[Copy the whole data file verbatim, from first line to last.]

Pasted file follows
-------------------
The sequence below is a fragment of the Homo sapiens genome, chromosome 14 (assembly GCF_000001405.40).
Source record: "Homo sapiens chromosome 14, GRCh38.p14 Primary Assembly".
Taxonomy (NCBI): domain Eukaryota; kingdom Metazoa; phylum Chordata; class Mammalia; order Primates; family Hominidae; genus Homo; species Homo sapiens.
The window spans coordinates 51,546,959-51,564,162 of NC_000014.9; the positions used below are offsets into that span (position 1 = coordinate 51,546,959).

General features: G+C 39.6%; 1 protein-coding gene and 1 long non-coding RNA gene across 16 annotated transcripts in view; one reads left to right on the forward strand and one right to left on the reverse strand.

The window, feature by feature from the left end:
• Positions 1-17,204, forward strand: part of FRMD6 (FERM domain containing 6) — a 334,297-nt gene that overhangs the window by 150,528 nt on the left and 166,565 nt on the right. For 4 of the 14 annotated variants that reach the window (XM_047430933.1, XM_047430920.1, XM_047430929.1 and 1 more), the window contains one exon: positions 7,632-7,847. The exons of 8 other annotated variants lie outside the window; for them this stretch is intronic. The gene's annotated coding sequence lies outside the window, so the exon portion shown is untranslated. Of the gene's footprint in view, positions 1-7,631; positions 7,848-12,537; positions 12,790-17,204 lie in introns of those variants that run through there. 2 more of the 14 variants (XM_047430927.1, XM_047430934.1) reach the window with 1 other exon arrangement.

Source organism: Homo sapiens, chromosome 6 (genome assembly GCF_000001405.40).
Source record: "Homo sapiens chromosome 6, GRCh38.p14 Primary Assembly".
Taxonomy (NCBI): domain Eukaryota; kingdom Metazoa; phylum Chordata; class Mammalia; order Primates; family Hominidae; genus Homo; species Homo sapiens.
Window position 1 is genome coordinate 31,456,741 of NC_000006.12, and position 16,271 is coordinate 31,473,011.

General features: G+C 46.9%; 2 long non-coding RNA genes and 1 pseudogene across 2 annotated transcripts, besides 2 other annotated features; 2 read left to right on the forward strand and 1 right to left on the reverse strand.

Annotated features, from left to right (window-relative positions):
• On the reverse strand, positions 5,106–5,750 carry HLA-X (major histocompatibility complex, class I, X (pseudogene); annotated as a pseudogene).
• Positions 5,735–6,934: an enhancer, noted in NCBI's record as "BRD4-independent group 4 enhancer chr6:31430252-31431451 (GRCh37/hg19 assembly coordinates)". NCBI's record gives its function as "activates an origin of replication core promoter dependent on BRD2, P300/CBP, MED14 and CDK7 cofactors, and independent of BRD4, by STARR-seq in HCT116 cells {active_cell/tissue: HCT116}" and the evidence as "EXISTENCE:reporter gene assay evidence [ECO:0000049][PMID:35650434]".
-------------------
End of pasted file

The sequence below is a fragment of the Homo sapiens genome, chromosome 14 (assembly GCF_000001405.40).
Source record: "Homo sapiens chromosome 14, GRCh38.p14 Primary Assembly".
Taxonomy (NCBI): domain Eukaryota; kingdom Metazoa; phylum Chordata; class Mammalia; order Primates; family Hominidae; genus Homo; species Homo sapiens.
The window spans coordinates 51,546,959-51,564,162 of NC_000014.9; the positions used below are offsets into that span (position 1 = coordinate 51,546,959).

General features: G+C 39.6%; 1 protein-coding gene and 1 long non-coding RNA gene across 16 annotated transcripts in view; one reads left to right on the forward strand and one right to left on the reverse strand.

The window, feature by feature from the left end:
• Positions 1-17,204, forward strand: part of FRMD6 (FERM domain containing 6) — a 334,297-nt gene that overhangs the window by 150,528 nt on the left and 166,565 nt on the right. For 4 of the 14 annotated variants that reach the window (XM_047430933.1, XM_047430920.1, XM_047430929.1 and 1 more), the window contains one exon: positions 7,632-7,847. The exons of 8 other annotated variants lie outside the window; for them this stretch is intronic. The gene's annotated coding sequence lies outside the window, so the exon portion shown is untranslated. Of the gene's footprint in view, positions 1-7,631; positions 7,848-12,537; positions 12,790-17,204 lie in introns of those variants that run through there. 2 more of the 14 variants (XM_047430927.1, XM_047430934.1) reach the window with 1 other exon arrangement.

Source organism: Homo sapiens, chromosome 6 (genome assembly GCF_000001405.40).
Source record: "Homo sapiens chromosome 6, GRCh38.p14 Primary Assembly".
Taxonomy (NCBI): domain Eukaryota; kingdom Metazoa; phylum Chordata; class Mammalia; order Primates; family Hominidae; genus Homo; species Homo sapiens.
Window position 1 is genome coordinate 31,456,741 of NC_000006.12, and position 16,271 is coordinate 31,473,011.

General features: G+C 46.9%; 2 long non-coding RNA genes and 1 pseudogene across 2 annotated transcripts, besides 2 other annotated features; 2 read left to right on the forward strand and 1 right to left on the reverse strand.

Annotated features, from left to right (window-relative positions):
• On the reverse strand, positions 5,106–5,750 carry HLA-X (major histocompatibility complex, class I, X (pseudogene); annotated as a pseudogene).
• Positions 5,735–6,934: an enhancer, noted in NCBI's record as "BRD4-independent group 4 enhancer chr6:31430252-31431451 (GRCh37/hg19 assembly coordinates)". NCBI's record gives its function as "activates an origin of replication core promoter dependent on BRD2, P300/CBP, MED14 and CDK7 cofactors, and independent of BRD4, by STARR-seq in HCT116 cells {active_cell/tissue: HCT116}" and the evidence as "EXISTENCE:reporter gene assay evidence [ECO:0000049][PMID:35650434]".